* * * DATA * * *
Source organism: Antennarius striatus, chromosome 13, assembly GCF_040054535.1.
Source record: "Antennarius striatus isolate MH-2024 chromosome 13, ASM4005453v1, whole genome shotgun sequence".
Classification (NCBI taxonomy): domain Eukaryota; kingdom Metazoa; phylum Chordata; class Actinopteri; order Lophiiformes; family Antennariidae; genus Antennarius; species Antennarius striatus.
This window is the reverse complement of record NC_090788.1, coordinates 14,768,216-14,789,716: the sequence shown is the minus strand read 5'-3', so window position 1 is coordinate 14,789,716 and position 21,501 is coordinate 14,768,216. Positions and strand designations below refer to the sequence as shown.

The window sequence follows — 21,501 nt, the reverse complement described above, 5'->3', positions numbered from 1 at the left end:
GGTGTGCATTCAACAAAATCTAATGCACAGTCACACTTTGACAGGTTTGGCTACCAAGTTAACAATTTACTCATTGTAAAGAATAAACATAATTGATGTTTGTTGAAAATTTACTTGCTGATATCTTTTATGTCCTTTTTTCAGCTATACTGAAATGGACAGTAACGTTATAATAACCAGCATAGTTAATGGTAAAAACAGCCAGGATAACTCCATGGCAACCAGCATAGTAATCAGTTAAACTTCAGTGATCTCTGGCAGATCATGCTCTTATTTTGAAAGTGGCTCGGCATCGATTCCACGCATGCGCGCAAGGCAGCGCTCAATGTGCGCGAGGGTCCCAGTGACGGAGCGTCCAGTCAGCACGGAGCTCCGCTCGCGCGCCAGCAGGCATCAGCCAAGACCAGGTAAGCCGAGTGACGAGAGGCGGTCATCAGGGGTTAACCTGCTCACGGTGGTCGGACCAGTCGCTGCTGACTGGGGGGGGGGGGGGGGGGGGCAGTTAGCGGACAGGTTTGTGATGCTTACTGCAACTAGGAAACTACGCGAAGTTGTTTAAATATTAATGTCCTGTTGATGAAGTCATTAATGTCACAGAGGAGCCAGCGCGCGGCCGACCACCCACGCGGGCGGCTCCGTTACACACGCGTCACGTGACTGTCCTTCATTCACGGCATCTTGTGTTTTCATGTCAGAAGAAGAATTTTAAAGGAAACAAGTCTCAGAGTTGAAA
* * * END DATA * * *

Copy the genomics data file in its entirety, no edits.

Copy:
Source organism: Antennarius striatus, chromosome 13, assembly GCF_040054535.1.
Source record: "Antennarius striatus isolate MH-2024 chromosome 13, ASM4005453v1, whole genome shotgun sequence".
Classification (NCBI taxonomy): domain Eukaryota; kingdom Metazoa; phylum Chordata; class Actinopteri; order Lophiiformes; family Antennariidae; genus Antennarius; species Antennarius striatus.
This window is the reverse complement of record NC_090788.1, coordinates 14,768,216-14,789,716: the sequence shown is the minus strand read 5'-3', so window position 1 is coordinate 14,789,716 and position 21,501 is coordinate 14,768,216. Positions and strand designations below refer to the sequence as shown.

The window sequence follows — 21,501 nt, the reverse complement described above, 5'->3', positions numbered from 1 at the left end:
GGTGTGCATTCAACAAAATCTAATGCACAGTCACACTTTGACAGGTTTGGCTACCAAGTTAACAATTTACTCATTGTAAAGAATAAACATAATTGATGTTTGTTGAAAATTTACTTGCTGATATCTTTTATGTCCTTTTTTCAGCTATACTGAAATGGACAGTAACGTTATAATAACCAGCATAGTTAATGGTAAAAACAGCCAGGATAACTCCATGGCAACCAGCATAGTAATCAGTTAAACTTCAGTGATCTCTGGCAGATCATGCTCTTATTTTGAAAGTGGCTCGGCATCGATTCCACGCATGCGCGCAAGGCAGCGCTCAATGTGCGCGAGGGTCCCAGTGACGGAGCGTCCAGTCAGCACGGAGCTCCGCTCGCGCGCCAGCAGGCATCAGCCAAGACCAGGTAAGCCGAGTGACGAGAGGCGGTCATCAGGGGTTAACCTGCTCACGGTGGTCGGACCAGTCGCTGCTGACTGGGGGGGGGGGGGGGGGGGGCAGTTAGCGGACAGGTTTGTGATGCTTACTGCAACTAGGAAACTACGCGAAGTTGTTTAAATATTAATGTCCTGTTGATGAAGTCATTAATGTCACAGAGGAGCCAGCGCGCGGCCGACCACCCACGCGGGCGGCTCCGTTACACACGCGTCACGTGACTGTCCTTCATTCACGGCATCTTGTGTTTTCATGTCAGAAGAAGAATTTTAAAGGAAACAAGTCTCAGAGTTGAAA